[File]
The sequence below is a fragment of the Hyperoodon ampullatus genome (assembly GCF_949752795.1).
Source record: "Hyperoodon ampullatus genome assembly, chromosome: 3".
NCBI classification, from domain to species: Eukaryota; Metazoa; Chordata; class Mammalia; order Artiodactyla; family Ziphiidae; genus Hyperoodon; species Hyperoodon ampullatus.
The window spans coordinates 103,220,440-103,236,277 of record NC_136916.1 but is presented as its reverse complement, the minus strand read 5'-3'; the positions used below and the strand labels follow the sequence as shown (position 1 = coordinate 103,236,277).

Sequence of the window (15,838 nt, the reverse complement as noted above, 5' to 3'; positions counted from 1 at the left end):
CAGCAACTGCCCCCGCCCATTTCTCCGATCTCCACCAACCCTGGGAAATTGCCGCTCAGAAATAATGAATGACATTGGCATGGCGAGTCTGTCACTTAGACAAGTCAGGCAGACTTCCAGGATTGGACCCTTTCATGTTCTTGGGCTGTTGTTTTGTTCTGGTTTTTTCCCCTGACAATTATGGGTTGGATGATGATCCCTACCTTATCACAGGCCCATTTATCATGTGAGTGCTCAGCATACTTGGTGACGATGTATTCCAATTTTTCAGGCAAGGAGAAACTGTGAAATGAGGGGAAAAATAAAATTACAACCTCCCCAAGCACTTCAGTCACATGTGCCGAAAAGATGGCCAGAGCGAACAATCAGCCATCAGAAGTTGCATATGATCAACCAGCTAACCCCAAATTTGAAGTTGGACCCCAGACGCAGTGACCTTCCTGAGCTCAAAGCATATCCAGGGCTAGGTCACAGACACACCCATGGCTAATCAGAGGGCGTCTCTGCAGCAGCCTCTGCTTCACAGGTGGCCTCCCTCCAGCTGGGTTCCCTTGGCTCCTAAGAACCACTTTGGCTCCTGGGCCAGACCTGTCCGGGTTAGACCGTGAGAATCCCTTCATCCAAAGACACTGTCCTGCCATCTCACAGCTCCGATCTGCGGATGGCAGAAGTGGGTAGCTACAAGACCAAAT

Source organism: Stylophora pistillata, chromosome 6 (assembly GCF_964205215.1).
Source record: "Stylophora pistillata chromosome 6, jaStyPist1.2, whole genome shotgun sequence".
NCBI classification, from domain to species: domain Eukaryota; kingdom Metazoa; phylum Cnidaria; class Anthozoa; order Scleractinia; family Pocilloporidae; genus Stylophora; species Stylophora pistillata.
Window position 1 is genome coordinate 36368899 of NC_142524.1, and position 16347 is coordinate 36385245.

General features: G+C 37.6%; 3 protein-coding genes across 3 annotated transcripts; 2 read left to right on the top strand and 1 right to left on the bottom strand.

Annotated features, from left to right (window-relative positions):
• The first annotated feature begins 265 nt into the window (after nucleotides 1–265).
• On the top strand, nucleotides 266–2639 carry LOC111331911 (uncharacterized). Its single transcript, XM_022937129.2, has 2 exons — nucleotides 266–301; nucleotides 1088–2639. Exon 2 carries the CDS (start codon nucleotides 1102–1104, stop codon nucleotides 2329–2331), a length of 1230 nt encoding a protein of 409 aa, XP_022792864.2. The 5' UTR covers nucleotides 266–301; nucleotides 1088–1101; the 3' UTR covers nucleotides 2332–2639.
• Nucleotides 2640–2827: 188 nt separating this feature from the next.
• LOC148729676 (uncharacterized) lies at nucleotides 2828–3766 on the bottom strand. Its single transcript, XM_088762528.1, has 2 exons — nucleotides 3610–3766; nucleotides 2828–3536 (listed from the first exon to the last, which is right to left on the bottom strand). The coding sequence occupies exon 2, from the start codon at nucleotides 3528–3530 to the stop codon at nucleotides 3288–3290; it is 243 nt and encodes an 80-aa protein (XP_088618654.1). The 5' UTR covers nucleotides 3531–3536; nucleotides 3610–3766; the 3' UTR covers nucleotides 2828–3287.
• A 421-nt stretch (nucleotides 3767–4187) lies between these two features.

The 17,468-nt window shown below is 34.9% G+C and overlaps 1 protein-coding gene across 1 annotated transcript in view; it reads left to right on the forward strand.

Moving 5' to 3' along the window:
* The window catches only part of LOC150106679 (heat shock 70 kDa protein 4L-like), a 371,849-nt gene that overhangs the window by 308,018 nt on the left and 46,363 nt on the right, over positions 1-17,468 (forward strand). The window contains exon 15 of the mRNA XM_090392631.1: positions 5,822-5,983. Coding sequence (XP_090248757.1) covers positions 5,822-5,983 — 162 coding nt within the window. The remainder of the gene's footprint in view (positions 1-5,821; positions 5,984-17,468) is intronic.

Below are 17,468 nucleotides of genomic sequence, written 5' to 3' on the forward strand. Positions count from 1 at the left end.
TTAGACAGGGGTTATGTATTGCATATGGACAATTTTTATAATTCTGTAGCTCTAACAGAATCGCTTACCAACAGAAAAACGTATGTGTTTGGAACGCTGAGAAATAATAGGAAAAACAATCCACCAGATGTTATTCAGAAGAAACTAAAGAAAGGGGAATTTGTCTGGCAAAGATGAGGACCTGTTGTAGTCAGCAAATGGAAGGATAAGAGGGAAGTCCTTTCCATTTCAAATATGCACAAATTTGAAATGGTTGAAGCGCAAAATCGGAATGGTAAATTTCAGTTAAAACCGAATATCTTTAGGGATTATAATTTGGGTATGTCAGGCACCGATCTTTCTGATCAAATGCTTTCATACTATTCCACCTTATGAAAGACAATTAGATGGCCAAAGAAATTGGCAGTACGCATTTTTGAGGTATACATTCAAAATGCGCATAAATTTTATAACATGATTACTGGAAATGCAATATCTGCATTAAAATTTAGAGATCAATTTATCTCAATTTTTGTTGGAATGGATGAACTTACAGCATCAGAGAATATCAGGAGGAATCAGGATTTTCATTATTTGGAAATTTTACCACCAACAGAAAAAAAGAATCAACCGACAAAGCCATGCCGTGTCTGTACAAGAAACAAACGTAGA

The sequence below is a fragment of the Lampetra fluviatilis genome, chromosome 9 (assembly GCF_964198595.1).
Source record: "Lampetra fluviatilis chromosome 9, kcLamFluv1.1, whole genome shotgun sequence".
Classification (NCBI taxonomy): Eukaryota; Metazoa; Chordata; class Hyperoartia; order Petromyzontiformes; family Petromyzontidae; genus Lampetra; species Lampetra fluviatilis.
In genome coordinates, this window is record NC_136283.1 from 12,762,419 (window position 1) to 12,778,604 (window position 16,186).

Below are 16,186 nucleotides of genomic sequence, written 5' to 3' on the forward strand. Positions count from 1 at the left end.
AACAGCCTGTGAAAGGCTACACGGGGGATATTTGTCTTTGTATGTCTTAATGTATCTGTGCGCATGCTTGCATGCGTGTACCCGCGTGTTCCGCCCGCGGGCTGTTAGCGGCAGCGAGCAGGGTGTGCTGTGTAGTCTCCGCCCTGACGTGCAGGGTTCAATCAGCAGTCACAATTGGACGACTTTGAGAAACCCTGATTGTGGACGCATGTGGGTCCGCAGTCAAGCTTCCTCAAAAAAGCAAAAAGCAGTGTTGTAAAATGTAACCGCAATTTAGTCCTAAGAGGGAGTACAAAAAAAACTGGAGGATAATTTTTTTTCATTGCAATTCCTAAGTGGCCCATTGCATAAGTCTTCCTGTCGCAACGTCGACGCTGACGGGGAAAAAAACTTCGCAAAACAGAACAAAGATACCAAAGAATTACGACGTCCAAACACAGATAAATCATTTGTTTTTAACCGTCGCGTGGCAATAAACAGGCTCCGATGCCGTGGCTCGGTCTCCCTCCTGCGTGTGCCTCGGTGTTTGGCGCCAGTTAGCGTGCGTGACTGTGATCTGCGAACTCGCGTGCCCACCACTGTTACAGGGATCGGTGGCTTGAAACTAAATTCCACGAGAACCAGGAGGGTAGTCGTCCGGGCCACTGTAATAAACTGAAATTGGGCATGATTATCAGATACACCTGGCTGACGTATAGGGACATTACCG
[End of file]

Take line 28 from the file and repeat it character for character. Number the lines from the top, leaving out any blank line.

AACAGCCTGTGAAAGGCTACACGGGGGATATTTGTCTTTGTATGTCTTAATGTATCTGTGCGCATGCTTGCATGCGTGTACCCGCGTGTTCCGCCCGCGGGCTGTTAGCGGCAGCGAGCAGGGTGTGCTGTGTAGTCTCCGCCCTGACGTGCAGGGTTCAATCAGCAGTCACAATTGGACGACTTTGAGAAACCCTGATTGTGGACGCATGTGGGTCCGCAGTCAAGCTTCCTCAAAAAAGCAAAAAGCAGTGTTGTAAAATGTAACCGCAATTTAGTCCTAAGAGGGAGTACAAAAAAAACTGGAGGATAATTTTTTTTCATTGCAATTCCTAAGTGGCCCATTGCATAAGTCTTCCTGTCGCAACGTCGACGCTGACGGGGAAAAAAACTTCGCAAAACAGAACAAAGATACCAAAGAATTACGACGTCCAAACACAGATAAATCATTTGTTTTTAACCGTCGCGTGGCAATAAACAGGCTCCGATGCCGTGGCTCGGTCTCCCTCCTGCGTGTGCCTCGGTGTTTGGCGCCAGTTAGCGTGCGTGACTGTGATCTGCGAACTCGCGTGCCCACCACTGTTACAGGGATCGGTGGCTTGAAACTAAATTCCACGAGAACCAGGAGGGTAGTCGTCCGGGCCACTGTAATAAACTGAAATTGGGCATGATTATCAGATACACCTGGCTGACGTATAGGGACATTACCG